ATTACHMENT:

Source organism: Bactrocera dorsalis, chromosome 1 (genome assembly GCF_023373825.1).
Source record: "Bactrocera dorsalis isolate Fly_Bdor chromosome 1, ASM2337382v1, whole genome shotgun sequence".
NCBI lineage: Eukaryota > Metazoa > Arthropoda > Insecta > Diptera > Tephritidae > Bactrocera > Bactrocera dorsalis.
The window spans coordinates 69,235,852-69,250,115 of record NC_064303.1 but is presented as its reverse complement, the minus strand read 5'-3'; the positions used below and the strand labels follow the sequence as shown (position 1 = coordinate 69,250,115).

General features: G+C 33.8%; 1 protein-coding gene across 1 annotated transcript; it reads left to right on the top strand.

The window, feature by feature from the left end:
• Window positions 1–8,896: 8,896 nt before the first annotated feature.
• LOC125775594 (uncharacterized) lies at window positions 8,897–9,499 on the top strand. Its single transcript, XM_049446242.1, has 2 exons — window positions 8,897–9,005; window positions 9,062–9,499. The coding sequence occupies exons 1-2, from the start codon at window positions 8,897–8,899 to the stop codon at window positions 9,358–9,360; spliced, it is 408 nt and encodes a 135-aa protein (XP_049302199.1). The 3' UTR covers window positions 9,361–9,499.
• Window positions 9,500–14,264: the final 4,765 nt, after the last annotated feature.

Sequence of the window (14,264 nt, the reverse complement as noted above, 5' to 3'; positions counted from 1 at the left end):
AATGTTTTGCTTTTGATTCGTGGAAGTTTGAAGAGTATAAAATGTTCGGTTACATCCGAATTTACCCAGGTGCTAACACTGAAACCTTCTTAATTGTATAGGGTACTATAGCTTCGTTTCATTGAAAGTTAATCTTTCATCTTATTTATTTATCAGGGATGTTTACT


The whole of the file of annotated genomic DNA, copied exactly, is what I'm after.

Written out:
Source organism: Bactrocera dorsalis, chromosome 1 (genome assembly GCF_023373825.1).
Source record: "Bactrocera dorsalis isolate Fly_Bdor chromosome 1, ASM2337382v1, whole genome shotgun sequence".
NCBI lineage: Eukaryota > Metazoa > Arthropoda > Insecta > Diptera > Tephritidae > Bactrocera > Bactrocera dorsalis.
The window spans coordinates 69,235,852-69,250,115 of record NC_064303.1 but is presented as its reverse complement, the minus strand read 5'-3'; the positions used below and the strand labels follow the sequence as shown (position 1 = coordinate 69,250,115).

General features: G+C 33.8%; 1 protein-coding gene across 1 annotated transcript; it reads left to right on the top strand.

The window, feature by feature from the left end:
• Window positions 1–8,896: 8,896 nt before the first annotated feature.
• LOC125775594 (uncharacterized) lies at window positions 8,897–9,499 on the top strand. Its single transcript, XM_049446242.1, has 2 exons — window positions 8,897–9,005; window positions 9,062–9,499. The coding sequence occupies exons 1-2, from the start codon at window positions 8,897–8,899 to the stop codon at window positions 9,358–9,360; spliced, it is 408 nt and encodes a 135-aa protein (XP_049302199.1). The 3' UTR covers window positions 9,361–9,499.
• Window positions 9,500–14,264: the final 4,765 nt, after the last annotated feature.

Sequence of the window (14,264 nt, the reverse complement as noted above, 5' to 3'; positions counted from 1 at the left end):
AATGTTTTGCTTTTGATTCGTGGAAGTTTGAAGAGTATAAAATGTTCGGTTACATCCGAATTTACCCAGGTGCTAACACTGAAACCTTCTTAATTGTATAGGGTACTATAGCTTCGTTTCATTGAAAGTTAATCTTTCATCTTATTTATTTATCAGGGATGTTTACT